Graduate Seminar – “Using Differential Power Processing Converters in Photovoltaic Systems to Improve Lifetime Energy Production”
January 27, 2014
Ms. Katherine Kim, PhD Candidate
University of Illinois at Urbana-Champaign
When: Friday, February 14, 2014 at 3:05 p.m.
Where: Warnock 1230
Photovoltaic (PV) energy systems are gaining popularity in both residential and commercial markets. Traditionally, PV panels are connected in series to a central inverter that maximizes power production and delivers energy to the power grid. When PV cells are connected in series, they often experience mismatch that reduces the total output power. PV mismatch can be caused by various factors, such as non-uniform lighting, partial shading, inconsistent manufacturing, local temperature gradients, and degradation from aging and environmental stress. Dc optimizers are panel-level dc-dc converters that can be used to mitigate this mismatch by independently optimizing each panel’s power. However, dc optimizers must be rated at the full panel power and process all of the power from the PV panel. Differential power processing (DPP) is an alternative solution that achieves high system efficiency by processing a fraction of the total power, while still optimizing power output from each PV panel. DPP converters can also be rated at a lower power level than dc optimizers, which offers potential cost reduction, reliability enhancement, and higher efficiency.
This presentation details the operation of two DPP architectures: PV-to-bus and PV-to-PV. Simulations for both DPP architectures are used to evaluate system performance over 25 years of operation. The level of mismatch among PV panels at 25 years is estimated based on data from long-term field studies. Converter ratings of 15-17% for PV-to-bus and 23-33% for PV-to-PV architectures are identified as appropriate ratings for a 15-submodule PV system. Using Monte Carlo simulation, lifetime performance of the PV-to-bus and PV-to-PV architectures is compared to conventional architectures. DPP converters are shown to deliver 6% more energy compared to the conventional series string architecture at 25 years of operation. This presentation will also speak to future applications of DPP converters in mobile PV applications, such as vehicles and wearable electronics.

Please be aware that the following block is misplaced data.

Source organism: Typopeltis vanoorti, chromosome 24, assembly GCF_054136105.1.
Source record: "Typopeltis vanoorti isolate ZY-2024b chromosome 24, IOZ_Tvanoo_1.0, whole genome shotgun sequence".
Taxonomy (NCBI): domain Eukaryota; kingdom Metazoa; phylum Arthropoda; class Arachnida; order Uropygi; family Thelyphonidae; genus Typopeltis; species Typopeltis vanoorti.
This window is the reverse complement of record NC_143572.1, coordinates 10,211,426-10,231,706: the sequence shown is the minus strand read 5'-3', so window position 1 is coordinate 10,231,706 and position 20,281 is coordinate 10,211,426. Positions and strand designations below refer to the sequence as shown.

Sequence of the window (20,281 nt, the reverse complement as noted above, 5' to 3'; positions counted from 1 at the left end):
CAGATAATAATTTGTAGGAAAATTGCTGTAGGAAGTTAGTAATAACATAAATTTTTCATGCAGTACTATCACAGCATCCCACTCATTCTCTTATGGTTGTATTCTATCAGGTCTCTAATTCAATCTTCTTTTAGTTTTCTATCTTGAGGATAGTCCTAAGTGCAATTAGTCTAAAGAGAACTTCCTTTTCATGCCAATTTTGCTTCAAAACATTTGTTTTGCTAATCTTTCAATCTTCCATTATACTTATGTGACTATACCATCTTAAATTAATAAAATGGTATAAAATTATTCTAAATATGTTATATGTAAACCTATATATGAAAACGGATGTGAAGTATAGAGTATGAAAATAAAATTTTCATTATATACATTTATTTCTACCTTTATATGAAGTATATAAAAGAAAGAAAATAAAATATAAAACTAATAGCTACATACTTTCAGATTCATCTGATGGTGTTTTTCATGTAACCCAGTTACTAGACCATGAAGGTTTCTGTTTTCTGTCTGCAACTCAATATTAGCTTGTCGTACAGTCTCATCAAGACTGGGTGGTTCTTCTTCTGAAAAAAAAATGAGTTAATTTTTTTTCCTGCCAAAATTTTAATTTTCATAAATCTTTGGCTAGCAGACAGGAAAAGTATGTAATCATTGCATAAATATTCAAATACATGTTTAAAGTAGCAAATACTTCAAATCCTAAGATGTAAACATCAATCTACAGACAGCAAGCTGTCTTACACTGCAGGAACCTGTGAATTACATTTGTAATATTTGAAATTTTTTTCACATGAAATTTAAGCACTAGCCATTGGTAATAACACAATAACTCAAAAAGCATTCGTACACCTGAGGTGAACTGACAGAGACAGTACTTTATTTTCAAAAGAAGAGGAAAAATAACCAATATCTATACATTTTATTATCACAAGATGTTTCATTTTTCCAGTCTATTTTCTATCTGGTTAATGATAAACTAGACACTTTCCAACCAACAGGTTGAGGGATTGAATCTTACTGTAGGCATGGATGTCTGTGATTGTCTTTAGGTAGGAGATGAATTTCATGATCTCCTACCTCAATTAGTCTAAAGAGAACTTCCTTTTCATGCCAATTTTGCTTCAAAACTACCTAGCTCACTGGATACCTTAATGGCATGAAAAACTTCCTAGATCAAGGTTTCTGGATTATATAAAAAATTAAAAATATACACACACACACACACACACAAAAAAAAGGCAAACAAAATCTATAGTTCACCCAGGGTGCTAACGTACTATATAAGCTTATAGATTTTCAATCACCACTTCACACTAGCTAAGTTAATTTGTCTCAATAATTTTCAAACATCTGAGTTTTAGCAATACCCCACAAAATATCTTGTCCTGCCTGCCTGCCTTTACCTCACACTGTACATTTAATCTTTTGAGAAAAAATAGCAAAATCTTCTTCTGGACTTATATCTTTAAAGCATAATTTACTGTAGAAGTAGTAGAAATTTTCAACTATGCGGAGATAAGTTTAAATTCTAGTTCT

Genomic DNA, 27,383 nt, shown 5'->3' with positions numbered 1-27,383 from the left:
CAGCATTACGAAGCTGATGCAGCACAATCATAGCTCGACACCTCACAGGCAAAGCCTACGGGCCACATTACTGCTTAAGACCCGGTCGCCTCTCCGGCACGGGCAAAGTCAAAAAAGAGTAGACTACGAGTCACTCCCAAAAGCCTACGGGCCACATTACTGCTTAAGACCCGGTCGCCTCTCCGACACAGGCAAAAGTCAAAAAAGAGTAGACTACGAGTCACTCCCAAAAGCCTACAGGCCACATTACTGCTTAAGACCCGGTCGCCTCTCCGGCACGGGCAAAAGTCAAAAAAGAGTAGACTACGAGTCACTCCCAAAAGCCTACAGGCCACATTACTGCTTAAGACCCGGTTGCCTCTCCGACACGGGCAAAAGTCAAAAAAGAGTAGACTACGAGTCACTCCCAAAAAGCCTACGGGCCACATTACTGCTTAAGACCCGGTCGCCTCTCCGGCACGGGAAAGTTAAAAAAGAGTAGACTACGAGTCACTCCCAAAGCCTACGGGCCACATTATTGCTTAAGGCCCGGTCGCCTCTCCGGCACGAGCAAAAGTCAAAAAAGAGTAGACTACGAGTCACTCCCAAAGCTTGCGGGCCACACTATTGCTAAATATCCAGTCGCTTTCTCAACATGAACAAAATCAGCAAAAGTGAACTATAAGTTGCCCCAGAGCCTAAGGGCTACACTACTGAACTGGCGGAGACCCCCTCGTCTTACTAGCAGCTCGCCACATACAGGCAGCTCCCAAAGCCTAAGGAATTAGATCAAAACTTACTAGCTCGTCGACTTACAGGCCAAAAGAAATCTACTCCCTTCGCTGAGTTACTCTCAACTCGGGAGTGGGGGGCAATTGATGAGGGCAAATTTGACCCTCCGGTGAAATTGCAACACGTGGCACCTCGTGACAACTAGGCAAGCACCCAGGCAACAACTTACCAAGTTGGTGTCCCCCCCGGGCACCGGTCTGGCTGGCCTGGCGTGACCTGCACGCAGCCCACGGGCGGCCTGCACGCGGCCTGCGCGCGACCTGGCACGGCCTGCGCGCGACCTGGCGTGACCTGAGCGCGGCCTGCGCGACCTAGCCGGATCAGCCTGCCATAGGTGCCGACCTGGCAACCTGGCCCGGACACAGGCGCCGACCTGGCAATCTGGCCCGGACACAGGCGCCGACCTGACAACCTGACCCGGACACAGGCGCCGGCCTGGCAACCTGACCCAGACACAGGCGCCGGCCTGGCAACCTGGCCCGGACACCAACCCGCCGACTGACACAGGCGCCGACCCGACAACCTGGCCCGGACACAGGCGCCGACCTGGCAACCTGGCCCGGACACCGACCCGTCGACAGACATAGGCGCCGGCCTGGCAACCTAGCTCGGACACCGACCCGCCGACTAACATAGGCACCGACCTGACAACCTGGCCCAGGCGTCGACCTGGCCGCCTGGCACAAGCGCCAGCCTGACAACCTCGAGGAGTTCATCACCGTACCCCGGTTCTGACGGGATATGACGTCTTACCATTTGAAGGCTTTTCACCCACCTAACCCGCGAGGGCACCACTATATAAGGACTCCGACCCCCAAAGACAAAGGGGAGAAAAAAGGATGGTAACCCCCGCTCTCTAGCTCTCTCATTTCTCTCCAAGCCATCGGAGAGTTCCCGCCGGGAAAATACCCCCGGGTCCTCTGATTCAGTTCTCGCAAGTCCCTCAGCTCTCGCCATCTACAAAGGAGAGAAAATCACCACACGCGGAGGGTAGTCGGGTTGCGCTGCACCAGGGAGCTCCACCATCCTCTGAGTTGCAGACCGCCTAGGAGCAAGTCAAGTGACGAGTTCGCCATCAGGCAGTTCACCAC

Katherine Kim graduated with a B.S. in Electrical and Computer Engineering from Franklin W. Olin College of Engineering in 2007. She received her M.S. in Electrical and Computer Engineering at the University of Illinois at Urbana-Champaign in 2011, and plans to complete her Ph.D. degree in 2014 under Prof. Philip Krein. Katherine’s dissertation research is in power electronics, modeling, control, and protection for photovoltaic systems. She received the National Science Foundation’s East Asia and Pacific Summer Institutes Fellowship in 2010 and Graduate Research Fellowship in 2011. She is currently the Student Membership Chair for the IEEE Power Electronics Society and is active in the student chapter at the University of Illinois.